A beautifully oxymoronic question was posed at a talk I recently attended by the wonderful Jess Huon (click here for more).
"Is busyness actually laziness?"
Well that caught my attention. In a continuously connected, hugely demanding world it's easy to be busy. Ask anyone how they are they'll be sure to slip the B word in somewhere. Busy on the weekend, busy looking after the children, busy at work, busy renovating their house, just busy, busy, busy. The sense of being busy is not unfounded, according to an article in the Economist (click here to read) it is the first time in history that white collar professionals work longer hours than blue collar. In fact professionals everywhere are twice as likely to work long hours as their blue collar peers. And, wowsers, look at this excerpt from a recent Guardian article (click for full article),
"Today’s top executives are devoted work-worshippers, nearly to the point of perversity. Apple CEO Tim Cook told Time that he begins his day at 3.45am. General Electric CEO Jeff Immelt told Fortune that he has worked 100-hour workweeks for 24 years. Not to be outdone, Yahoo CEO Marissa Mayer told Bloomberg News that she used to work 130-hour workweeks."
The same Guardian article declares that a public display of productivity is the new symbol of class power. Fascinating. Of course, like all ostentatious class displays there there has been an uprising in the last few years urging us to stop with the busyness game. Easy in theory but harder to implement - a kind of 'don't buy into it' philosophy which feels a little over-simplified against the societal tsunami of expectation and demands. Don't dare say you're busy they say (feels akin to the poor naked and deluded Emporer for me!).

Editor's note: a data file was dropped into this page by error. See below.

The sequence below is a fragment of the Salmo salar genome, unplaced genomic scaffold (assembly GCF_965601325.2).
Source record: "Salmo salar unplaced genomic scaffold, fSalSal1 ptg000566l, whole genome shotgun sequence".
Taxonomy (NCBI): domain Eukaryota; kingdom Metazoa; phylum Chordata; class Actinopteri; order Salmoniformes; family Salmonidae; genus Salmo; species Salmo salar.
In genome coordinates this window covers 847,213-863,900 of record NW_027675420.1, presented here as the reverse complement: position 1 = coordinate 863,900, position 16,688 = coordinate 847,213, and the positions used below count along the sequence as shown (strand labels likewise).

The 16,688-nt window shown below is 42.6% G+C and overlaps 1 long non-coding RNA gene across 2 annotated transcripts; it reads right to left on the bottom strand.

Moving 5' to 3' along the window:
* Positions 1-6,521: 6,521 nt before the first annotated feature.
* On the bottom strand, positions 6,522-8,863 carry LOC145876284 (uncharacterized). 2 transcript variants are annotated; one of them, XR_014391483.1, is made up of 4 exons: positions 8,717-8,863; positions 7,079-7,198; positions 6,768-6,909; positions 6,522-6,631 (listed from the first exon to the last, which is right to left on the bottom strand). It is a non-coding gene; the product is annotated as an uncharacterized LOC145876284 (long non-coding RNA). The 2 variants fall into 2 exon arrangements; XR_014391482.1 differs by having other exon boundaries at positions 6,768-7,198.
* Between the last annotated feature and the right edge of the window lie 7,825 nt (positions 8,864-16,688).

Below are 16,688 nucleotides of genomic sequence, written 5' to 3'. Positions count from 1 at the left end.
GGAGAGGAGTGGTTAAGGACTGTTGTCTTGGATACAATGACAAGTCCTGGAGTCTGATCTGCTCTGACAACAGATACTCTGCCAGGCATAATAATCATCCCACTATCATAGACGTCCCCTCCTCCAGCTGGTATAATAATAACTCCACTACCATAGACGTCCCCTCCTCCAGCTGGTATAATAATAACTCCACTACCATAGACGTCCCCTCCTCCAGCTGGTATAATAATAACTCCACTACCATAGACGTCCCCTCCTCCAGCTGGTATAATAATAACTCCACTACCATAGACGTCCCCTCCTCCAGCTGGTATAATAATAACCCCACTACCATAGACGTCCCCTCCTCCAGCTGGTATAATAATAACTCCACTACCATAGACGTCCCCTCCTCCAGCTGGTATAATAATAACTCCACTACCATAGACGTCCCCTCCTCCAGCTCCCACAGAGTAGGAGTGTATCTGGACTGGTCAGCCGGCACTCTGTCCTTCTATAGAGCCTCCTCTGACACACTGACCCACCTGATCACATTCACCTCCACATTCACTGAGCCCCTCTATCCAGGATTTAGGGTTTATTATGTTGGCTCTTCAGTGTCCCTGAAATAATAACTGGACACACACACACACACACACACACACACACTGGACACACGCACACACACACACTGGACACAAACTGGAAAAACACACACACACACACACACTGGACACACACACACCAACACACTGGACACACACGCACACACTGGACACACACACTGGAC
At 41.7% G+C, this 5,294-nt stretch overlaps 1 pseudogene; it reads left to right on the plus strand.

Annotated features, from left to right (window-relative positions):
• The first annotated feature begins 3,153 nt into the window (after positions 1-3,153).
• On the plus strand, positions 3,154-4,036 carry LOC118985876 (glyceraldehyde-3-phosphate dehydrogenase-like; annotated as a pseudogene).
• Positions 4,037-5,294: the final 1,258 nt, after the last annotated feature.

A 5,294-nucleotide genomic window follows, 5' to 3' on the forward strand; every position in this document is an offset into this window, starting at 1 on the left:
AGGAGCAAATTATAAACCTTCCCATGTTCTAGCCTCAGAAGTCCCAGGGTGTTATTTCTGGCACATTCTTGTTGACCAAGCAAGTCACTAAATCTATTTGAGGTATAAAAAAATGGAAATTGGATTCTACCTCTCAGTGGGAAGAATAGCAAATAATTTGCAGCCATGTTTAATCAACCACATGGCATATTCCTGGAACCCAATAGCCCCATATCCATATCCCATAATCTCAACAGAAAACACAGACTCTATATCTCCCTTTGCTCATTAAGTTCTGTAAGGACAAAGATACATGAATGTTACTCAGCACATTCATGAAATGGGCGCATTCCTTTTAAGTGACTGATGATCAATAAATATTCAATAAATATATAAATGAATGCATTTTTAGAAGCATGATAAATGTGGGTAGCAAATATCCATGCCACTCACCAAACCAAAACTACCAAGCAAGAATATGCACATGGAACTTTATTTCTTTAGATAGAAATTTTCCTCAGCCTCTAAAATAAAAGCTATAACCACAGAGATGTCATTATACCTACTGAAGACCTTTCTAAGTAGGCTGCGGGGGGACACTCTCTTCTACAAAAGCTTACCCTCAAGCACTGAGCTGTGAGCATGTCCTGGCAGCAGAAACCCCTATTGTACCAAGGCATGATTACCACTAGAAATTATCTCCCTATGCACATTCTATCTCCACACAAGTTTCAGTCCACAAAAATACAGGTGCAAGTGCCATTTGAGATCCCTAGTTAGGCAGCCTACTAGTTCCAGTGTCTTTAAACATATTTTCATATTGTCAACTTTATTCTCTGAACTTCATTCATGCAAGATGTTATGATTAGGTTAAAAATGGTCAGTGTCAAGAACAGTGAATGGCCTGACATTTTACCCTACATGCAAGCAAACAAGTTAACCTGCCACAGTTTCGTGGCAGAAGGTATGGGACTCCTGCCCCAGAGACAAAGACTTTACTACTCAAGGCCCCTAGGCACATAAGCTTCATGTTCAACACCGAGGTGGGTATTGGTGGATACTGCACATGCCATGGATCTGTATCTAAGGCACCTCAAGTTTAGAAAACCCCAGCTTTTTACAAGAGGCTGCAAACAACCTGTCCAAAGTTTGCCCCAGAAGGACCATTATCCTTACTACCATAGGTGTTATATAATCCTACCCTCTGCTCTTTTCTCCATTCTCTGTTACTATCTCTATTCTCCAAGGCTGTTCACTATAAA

So is being busy, lazy? Well, yes according to Tim Ferriss, author of the 4- Hour Work Week, "indiscriminate activity is a form of laziness.It's very easy to confuse activity with productivity."
I've considered this over the last few days and I'm starting to get my head around it. It takes effort to work through and schedule your priorities and even more tenacity to maintain them. It takes courage to say no to the relentless demands that aren't your focus right now. It takes discipline not to waste hours on social media numbing out. It takes self-love to decide that down-time is crucial. And it most certainly takes a form of modern radicalness to not be generally just sucked up into and whirled around aimlessly in the modern, exhausting world.
Perhaps it is easier just to wake up and get yanked around by the priorities of others as each new email hits your inbox, or with each client's call and their next emergency, or each Facebook notification that grabs your attention. To essentially rescind all responsibility of achieving what moves you forward, grows your business, increases your skillset, maintains your health and contributes to your wellness because there never was a plan to focus on. To have priorities and a plan implies accountability and this is a hard time to be accountable.
I'm still not sure 'lazy' is the right word. Unskilled, unwise or naive might be better, less loaded words in this new frenetic frontier (we're dealing with enough already, right?!), but I understand the sentiment. We do need to be equipped to navigate the hurly-burly of modern life and there's no doubt relentless busyness is a sure-fire recipe for burnout in the long run. I think it's worth some contemplation. So maybe it's time to pull on your runners, lace up and work on your un-busyness.